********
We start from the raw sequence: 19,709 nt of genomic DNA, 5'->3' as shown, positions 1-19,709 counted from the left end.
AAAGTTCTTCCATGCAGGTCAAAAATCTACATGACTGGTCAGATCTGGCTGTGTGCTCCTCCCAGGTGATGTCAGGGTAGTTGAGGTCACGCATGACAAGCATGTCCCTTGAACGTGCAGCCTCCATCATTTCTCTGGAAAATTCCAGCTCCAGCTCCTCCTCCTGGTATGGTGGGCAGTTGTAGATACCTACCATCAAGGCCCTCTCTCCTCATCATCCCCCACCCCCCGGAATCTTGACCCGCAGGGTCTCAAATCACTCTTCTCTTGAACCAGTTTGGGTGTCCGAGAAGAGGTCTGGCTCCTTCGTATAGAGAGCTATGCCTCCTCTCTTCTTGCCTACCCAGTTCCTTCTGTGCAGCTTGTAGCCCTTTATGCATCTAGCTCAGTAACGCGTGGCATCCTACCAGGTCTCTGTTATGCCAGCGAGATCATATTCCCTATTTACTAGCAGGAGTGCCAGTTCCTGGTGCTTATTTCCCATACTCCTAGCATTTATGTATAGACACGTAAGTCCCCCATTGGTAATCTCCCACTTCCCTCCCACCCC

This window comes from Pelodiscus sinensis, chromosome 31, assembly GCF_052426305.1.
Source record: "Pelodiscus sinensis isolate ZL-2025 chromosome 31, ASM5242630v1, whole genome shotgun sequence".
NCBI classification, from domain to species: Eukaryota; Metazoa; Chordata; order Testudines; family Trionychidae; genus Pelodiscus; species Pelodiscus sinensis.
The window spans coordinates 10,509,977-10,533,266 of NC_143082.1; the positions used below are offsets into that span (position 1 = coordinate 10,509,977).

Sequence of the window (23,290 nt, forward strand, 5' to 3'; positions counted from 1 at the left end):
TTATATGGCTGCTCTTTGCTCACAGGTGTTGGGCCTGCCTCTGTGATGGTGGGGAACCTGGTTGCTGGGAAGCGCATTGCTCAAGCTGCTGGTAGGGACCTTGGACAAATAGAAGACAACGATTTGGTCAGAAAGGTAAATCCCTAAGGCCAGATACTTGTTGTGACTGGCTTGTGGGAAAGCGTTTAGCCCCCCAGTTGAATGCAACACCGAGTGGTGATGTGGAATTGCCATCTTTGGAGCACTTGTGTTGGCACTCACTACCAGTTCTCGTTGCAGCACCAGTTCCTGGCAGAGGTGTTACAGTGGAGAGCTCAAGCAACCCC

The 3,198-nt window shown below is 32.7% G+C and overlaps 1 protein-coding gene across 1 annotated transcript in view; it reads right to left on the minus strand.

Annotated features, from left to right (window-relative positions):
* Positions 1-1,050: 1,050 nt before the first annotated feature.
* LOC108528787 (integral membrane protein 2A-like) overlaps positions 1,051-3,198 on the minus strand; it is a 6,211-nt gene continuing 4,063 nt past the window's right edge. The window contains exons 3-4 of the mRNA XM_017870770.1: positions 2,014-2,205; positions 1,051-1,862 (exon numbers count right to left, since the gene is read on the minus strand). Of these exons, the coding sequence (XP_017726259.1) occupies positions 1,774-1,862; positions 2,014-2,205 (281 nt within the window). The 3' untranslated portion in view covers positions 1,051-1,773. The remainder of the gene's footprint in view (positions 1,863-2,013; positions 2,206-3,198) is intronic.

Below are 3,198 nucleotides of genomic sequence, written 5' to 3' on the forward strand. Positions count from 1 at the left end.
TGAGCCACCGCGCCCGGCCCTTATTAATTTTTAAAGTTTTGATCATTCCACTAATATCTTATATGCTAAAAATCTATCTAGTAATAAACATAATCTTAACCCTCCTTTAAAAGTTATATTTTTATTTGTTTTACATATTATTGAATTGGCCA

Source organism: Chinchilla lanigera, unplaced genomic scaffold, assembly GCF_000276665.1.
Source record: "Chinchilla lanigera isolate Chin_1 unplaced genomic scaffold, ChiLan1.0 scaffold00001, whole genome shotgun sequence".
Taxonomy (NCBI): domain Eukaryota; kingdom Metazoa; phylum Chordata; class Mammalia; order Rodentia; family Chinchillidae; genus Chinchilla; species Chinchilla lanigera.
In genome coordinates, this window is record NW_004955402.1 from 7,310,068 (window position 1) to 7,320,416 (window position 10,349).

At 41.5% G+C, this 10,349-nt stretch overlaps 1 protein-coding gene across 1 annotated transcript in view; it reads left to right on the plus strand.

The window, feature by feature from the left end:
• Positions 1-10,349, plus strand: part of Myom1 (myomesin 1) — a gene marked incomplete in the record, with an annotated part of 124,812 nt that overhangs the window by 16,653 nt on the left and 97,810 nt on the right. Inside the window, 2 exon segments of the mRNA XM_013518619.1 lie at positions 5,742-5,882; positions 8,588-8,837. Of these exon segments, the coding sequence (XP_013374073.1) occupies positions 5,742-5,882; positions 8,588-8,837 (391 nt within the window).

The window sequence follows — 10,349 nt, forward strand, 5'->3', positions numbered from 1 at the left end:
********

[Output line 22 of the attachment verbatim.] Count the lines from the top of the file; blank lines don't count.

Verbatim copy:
The window sequence follows — 10,349 nt, forward strand, 5'->3', positions numbered from 1 at the left end: